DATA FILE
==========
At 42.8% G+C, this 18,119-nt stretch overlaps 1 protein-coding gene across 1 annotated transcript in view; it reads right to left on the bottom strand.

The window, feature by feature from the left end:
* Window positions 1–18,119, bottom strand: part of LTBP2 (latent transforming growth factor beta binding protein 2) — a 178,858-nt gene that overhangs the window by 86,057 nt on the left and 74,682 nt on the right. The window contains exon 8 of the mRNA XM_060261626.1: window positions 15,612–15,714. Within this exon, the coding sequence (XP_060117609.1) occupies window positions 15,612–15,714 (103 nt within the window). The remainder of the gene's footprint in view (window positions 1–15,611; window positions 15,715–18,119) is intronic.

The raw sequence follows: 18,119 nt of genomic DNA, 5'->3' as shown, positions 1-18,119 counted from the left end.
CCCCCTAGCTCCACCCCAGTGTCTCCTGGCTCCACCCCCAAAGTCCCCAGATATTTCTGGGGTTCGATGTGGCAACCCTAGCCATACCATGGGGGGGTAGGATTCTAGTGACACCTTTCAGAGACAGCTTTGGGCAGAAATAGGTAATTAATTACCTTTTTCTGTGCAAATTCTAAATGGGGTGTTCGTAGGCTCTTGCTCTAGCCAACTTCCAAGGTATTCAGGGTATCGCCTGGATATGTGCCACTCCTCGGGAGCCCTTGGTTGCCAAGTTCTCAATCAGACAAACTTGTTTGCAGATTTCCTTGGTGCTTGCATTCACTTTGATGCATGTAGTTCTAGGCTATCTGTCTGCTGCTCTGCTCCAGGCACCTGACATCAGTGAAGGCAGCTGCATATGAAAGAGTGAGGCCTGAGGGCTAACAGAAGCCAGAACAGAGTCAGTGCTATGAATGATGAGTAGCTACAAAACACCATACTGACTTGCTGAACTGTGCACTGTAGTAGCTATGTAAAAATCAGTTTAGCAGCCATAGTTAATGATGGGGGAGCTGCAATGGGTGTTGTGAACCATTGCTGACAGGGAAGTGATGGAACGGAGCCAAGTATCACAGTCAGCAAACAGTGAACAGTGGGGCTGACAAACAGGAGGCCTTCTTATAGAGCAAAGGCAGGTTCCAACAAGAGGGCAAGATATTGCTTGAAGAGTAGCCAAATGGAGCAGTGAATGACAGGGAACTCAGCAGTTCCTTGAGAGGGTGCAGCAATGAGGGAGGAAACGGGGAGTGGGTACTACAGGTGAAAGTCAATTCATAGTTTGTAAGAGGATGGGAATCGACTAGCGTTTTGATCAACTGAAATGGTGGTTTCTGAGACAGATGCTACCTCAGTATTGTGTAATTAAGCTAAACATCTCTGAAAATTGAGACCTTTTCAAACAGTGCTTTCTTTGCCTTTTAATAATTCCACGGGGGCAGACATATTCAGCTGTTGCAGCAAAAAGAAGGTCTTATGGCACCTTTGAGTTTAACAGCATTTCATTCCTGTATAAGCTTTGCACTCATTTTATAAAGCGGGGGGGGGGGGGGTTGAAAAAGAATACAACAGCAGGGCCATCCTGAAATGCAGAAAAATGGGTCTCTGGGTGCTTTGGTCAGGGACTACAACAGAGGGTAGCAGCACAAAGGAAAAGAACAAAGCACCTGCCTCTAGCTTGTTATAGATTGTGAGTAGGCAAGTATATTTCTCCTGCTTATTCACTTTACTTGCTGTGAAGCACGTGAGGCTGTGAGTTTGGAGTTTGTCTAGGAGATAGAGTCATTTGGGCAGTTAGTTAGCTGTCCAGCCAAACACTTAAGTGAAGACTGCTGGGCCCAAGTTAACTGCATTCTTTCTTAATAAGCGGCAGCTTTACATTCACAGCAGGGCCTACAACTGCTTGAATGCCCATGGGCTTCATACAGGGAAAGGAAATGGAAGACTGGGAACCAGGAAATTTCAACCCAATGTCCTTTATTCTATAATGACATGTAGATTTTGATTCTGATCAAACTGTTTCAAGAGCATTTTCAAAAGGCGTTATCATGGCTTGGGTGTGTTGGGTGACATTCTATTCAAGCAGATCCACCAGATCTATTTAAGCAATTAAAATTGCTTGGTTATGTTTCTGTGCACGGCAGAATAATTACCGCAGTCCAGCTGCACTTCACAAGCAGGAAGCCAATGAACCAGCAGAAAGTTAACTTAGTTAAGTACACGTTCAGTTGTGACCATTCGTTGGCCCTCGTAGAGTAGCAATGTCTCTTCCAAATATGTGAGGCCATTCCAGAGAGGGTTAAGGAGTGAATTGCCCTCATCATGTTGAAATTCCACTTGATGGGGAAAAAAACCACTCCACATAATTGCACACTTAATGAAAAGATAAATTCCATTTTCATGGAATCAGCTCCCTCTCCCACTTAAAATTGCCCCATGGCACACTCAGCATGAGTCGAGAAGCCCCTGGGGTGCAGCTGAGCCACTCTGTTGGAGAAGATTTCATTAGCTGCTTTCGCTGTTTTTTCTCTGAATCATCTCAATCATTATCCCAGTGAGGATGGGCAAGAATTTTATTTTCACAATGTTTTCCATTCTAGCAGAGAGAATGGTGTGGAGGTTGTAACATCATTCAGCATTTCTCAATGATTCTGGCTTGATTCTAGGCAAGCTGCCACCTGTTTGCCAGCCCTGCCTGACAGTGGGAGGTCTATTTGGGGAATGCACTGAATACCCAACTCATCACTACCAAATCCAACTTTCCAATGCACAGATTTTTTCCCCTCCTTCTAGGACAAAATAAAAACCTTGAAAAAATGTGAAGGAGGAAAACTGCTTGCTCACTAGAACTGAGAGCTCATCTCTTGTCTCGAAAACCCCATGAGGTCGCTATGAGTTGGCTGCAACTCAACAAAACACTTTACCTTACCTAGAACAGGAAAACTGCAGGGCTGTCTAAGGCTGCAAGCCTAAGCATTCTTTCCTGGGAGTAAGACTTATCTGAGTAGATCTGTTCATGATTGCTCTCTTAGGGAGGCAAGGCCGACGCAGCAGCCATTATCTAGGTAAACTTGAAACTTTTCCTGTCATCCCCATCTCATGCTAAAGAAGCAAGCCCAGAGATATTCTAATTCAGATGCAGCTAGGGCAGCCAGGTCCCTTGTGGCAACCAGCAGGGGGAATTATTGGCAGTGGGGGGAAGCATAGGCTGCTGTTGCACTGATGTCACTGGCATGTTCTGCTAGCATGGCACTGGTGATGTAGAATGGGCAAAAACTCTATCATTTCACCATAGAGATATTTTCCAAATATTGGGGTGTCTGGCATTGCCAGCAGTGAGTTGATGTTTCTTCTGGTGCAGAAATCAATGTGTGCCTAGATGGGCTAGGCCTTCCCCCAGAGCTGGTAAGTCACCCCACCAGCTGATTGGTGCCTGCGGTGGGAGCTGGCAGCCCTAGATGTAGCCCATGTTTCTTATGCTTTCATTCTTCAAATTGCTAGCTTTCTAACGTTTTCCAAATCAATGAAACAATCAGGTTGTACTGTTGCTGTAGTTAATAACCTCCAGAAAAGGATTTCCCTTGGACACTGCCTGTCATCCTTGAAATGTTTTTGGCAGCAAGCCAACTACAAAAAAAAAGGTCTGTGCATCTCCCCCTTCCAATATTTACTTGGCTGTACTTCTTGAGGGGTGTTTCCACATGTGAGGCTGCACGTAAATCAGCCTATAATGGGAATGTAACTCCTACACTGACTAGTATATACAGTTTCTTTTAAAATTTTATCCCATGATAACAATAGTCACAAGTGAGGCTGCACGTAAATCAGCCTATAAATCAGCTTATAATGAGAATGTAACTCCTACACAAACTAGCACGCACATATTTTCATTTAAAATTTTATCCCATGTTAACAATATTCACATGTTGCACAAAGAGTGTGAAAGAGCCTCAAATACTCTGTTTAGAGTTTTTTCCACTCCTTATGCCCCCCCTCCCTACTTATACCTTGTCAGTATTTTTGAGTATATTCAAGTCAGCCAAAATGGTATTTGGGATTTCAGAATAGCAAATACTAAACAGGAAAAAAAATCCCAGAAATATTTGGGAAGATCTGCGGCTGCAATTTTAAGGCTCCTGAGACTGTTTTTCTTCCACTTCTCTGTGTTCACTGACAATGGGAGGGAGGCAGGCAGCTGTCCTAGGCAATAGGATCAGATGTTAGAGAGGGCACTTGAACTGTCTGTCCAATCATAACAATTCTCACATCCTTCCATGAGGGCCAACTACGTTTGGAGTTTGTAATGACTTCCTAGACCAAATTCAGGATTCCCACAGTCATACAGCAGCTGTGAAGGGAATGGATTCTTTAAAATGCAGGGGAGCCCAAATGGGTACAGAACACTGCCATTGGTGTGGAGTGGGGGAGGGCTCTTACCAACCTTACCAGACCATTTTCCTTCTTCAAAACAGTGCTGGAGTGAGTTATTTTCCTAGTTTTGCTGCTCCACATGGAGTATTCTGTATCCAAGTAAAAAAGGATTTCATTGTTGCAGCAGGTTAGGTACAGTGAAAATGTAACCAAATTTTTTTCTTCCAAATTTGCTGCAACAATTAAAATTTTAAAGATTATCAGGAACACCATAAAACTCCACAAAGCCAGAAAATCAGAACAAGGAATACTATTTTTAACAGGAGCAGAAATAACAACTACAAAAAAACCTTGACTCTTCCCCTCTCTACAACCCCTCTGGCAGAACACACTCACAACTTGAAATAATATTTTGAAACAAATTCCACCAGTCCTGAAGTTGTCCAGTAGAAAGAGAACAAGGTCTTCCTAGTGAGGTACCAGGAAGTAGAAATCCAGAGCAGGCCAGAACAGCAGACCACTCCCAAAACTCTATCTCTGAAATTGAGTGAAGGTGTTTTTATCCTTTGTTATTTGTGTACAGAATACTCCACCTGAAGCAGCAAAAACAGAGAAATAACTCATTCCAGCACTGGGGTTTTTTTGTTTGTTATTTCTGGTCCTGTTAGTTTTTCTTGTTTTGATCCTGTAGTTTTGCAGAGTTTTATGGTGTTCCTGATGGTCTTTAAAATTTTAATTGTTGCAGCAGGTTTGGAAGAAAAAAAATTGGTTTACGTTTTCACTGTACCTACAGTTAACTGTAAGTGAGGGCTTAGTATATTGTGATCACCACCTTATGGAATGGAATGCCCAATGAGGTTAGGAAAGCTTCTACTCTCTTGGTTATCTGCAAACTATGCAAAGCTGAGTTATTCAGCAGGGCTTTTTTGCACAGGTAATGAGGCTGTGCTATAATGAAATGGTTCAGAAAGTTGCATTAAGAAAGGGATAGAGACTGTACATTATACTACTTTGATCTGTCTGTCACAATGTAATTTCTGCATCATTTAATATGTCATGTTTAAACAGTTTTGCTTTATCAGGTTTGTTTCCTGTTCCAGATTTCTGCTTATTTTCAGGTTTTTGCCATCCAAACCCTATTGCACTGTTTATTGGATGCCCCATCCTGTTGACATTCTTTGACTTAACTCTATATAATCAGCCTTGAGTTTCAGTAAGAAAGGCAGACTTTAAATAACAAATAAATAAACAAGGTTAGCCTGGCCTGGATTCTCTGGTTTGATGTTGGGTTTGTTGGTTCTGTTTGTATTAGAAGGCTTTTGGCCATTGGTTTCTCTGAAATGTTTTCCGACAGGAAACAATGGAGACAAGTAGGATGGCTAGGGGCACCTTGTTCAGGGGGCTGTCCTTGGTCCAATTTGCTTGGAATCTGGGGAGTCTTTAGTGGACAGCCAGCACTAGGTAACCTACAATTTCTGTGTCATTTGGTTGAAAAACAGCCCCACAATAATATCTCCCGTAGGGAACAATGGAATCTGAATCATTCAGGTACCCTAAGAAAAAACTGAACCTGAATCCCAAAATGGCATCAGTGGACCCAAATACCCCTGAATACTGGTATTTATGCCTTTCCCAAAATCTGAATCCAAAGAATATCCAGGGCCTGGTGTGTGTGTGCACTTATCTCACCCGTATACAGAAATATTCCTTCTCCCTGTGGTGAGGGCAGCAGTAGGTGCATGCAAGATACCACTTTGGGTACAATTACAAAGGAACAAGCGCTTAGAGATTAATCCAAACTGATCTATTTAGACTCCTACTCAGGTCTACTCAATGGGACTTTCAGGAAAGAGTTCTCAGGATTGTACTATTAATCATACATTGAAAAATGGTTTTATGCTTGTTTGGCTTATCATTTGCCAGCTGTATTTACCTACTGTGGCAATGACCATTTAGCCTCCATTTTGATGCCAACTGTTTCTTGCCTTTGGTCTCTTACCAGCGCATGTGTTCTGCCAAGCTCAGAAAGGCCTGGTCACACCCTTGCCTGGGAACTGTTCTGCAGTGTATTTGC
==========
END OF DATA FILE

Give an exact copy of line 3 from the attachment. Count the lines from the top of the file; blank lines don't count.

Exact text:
* Window positions 1–18,119, bottom strand: part of LTBP2 (latent transforming growth factor beta binding protein 2) — a 178,858-nt gene that overhangs the window by 86,057 nt on the left and 74,682 nt on the right. The window contains exon 8 of the mRNA XM_060261626.1: window positions 15,612–15,714. Within this exon, the coding sequence (XP_060117609.1) occupies window positions 15,612–15,714 (103 nt within the window). The remainder of the gene's footprint in view (window positions 1–15,611; window positions 15,715–18,119) is intronic.